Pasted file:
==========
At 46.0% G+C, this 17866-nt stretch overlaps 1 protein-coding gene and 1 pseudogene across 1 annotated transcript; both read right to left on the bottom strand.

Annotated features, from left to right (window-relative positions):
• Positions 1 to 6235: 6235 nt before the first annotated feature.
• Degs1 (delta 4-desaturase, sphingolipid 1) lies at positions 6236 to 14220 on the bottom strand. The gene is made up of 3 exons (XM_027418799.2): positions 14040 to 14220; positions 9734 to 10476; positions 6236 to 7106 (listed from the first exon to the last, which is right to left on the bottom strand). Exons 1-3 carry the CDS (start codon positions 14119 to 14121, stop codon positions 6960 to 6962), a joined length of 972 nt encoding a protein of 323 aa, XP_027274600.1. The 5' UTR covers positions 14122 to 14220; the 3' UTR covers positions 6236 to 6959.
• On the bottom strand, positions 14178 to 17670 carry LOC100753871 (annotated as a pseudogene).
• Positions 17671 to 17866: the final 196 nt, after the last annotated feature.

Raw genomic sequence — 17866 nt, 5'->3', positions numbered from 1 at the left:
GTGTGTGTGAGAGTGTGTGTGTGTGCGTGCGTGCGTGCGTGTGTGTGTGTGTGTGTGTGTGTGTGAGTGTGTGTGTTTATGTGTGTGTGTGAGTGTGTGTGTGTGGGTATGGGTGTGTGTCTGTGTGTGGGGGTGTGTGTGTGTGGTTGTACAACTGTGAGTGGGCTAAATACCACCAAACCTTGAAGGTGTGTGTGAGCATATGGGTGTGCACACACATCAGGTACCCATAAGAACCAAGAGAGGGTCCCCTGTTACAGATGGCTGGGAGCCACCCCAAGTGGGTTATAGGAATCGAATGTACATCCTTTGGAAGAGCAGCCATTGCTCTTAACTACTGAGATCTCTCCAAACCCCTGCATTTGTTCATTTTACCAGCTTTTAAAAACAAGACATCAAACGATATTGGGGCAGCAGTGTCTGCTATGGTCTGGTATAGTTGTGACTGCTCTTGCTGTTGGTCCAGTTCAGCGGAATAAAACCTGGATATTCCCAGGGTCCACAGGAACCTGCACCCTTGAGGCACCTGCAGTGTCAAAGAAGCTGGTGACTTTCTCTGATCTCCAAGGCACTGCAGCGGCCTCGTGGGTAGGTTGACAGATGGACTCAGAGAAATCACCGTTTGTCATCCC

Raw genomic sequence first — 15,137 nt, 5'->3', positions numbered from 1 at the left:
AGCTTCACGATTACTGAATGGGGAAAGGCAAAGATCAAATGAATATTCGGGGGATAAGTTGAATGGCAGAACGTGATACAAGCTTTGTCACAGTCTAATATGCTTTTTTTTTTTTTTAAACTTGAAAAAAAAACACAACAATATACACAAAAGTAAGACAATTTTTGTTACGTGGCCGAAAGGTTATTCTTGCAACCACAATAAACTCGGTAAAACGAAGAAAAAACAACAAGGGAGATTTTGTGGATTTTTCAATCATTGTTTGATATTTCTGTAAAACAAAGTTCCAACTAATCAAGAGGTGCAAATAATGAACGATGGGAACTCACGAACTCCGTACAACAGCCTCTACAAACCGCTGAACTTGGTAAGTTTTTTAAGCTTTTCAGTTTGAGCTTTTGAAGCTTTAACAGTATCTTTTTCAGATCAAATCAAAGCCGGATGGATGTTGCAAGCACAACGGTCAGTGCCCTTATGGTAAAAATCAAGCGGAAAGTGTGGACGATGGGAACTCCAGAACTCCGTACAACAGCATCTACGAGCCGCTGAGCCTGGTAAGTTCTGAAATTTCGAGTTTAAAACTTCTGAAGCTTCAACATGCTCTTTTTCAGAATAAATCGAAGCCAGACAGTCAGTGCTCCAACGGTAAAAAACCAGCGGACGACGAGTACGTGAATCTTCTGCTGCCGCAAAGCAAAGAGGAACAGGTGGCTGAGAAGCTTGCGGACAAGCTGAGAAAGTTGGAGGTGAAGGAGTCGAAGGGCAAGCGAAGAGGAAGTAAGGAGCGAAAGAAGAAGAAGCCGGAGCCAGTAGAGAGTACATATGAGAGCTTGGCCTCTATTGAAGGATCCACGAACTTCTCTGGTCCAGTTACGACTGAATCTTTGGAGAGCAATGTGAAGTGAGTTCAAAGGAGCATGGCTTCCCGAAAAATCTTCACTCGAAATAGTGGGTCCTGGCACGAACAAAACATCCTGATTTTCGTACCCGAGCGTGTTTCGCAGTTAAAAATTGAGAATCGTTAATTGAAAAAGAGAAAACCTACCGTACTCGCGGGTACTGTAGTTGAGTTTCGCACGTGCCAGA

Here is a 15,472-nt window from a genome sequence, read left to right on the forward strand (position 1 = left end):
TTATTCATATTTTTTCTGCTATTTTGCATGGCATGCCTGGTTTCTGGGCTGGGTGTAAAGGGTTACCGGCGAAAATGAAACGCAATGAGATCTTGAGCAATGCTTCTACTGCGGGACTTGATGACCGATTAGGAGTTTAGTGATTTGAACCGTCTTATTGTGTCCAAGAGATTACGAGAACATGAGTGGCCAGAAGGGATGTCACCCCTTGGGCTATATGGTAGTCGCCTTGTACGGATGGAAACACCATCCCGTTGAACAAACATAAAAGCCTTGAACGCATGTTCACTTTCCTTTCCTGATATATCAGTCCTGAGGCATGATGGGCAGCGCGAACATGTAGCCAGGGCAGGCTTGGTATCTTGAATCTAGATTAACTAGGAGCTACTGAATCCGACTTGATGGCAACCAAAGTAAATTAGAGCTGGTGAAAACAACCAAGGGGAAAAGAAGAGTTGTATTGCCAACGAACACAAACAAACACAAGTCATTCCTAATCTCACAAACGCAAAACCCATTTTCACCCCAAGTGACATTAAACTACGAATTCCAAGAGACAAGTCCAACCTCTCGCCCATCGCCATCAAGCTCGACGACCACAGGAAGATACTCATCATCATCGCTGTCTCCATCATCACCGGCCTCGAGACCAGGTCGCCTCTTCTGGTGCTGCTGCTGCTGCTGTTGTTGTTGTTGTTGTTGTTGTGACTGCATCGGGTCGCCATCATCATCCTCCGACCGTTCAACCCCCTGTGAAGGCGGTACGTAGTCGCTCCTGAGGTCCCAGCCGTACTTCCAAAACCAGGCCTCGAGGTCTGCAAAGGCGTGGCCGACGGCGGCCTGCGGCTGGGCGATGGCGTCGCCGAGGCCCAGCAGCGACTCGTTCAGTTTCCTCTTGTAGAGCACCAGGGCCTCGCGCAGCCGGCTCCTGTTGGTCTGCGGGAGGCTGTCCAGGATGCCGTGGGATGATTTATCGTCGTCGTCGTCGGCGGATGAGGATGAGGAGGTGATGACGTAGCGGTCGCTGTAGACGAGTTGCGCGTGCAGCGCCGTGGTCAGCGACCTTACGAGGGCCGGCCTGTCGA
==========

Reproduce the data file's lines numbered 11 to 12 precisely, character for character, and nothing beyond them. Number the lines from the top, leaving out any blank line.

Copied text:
Here is a 15,472-nt window from a genome sequence, read left to right on the forward strand (position 1 = left end):
TTATTCATATTTTTTCTGCTATTTTGCATGGCATGCCTGGTTTCTGGGCTGGGTGTAAAGGGTTACCGGCGAAAATGAAACGCAATGAGATCTTGAGCAATGCTTCTACTGCGGGACTTGATGACCGATTAGGAGTTTAGTGATTTGAACCGTCTTATTGTGTCCAAGAGATTACGAGAACATGAGTGGCCAGAAGGGATGTCACCCCTTGGGCTATATGGTAGTCGCCTTGTACGGATGGAAACACCATCCCGTTGAACAAACATAAAAGCCTTGAACGCATGTTCACTTTCCTTTCCTGATATATCAGTCCTGAGGCATGATGGGCAGCGCGAACATGTAGCCAGGGCAGGCTTGGTATCTTGAATCTAGATTAACTAGGAGCTACTGAATCCGACTTGATGGCAACCAAAGTAAATTAGAGCTGGTGAAAACAACCAAGGGGAAAAGAAGAGTTGTATTGCCAACGAACACAAACAAACACAAGTCATTCCTAATCTCACAAACGCAAAACCCATTTTCACCCCAAGTGACATTAAACTACGAATTCCAAGAGACAAGTCCAACCTCTCGCCCATCGCCATCAAGCTCGACGACCACAGGAAGATACTCATCATCATCGCTGTCTCCATCATCACCGGCCTCGAGACCAGGTCGCCTCTTCTGGTGCTGCTGCTGCTGCTGTTGTTGTTGTTGTTGTTGTTGTGACTGCATCGGGTCGCCATCATCATCCTCCGACCGTTCAACCCCCTGTGAAGGCGGTACGTAGTCGCTCCTGAGGTCCCAGCCGTACTTCCAAAACCAGGCCTCGAGGTCTGCAAAGGCGTGGCCGACGGCGGCCTGCGGCTGGGCGATGGCGTCGCCGAGGCCCAGCAGCGACTCGTTCAGTTTCCTCTTGTAGAGCACCAGGGCCTCGCGCAGCCGGCTCCTGTTGGTCTGCGGGAGGCTGTCCAGGATGCCGTGGGATGATTTATCGTCGTCGTCGTCGGCGGATGAGGATGAGGAGGTGATGACGTAGCGGTCGCTGTAGACGAGTTGCGCGTGCAGCGCCGTGGTCAGCGACCTTACGAGGGCCGGCCTGTCGA